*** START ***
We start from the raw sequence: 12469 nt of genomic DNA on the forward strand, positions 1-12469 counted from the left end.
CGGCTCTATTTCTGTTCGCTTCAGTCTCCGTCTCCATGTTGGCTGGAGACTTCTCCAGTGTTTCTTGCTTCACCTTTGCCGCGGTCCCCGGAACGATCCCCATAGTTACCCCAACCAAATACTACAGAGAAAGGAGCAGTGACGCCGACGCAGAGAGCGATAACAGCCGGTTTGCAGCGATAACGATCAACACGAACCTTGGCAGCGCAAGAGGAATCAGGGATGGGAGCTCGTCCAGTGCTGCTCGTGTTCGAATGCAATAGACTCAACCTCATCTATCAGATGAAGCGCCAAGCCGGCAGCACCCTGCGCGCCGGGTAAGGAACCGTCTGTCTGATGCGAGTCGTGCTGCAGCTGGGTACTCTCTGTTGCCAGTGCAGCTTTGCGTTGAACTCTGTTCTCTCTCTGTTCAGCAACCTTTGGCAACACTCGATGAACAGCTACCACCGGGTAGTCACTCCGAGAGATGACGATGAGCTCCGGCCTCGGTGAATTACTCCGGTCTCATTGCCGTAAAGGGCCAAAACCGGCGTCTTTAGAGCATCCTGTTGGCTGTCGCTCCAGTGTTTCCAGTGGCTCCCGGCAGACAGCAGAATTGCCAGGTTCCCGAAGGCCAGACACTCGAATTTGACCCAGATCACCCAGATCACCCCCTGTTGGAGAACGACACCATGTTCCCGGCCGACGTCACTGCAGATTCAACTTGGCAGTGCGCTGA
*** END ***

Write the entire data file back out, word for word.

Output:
We start from the raw sequence: 12469 nt of genomic DNA on the forward strand, positions 1-12469 counted from the left end.
CGGCTCTATTTCTGTTCGCTTCAGTCTCCGTCTCCATGTTGGCTGGAGACTTCTCCAGTGTTTCTTGCTTCACCTTTGCCGCGGTCCCCGGAACGATCCCCATAGTTACCCCAACCAAATACTACAGAGAAAGGAGCAGTGACGCCGACGCAGAGAGCGATAACAGCCGGTTTGCAGCGATAACGATCAACACGAACCTTGGCAGCGCAAGAGGAATCAGGGATGGGAGCTCGTCCAGTGCTGCTCGTGTTCGAATGCAATAGACTCAACCTCATCTATCAGATGAAGCGCCAAGCCGGCAGCACCCTGCGCGCCGGGTAAGGAACCGTCTGTCTGATGCGAGTCGTGCTGCAGCTGGGTACTCTCTGTTGCCAGTGCAGCTTTGCGTTGAACTCTGTTCTCTCTCTGTTCAGCAACCTTTGGCAACACTCGATGAACAGCTACCACCGGGTAGTCACTCCGAGAGATGACGATGAGCTCCGGCCTCGGTGAATTACTCCGGTCTCATTGCCGTAAAGGGCCAAAACCGGCGTCTTTAGAGCATCCTGTTGGCTGTCGCTCCAGTGTTTCCAGTGGCTCCCGGCAGACAGCAGAATTGCCAGGTTCCCGAAGGCCAGACACTCGAATTTGACCCAGATCACCCAGATCACCCCCTGTTGGAGAACGACACCATGTTCCCGGCCGACGTCACTGCAGATTCAACTTGGCAGTGCGCTGA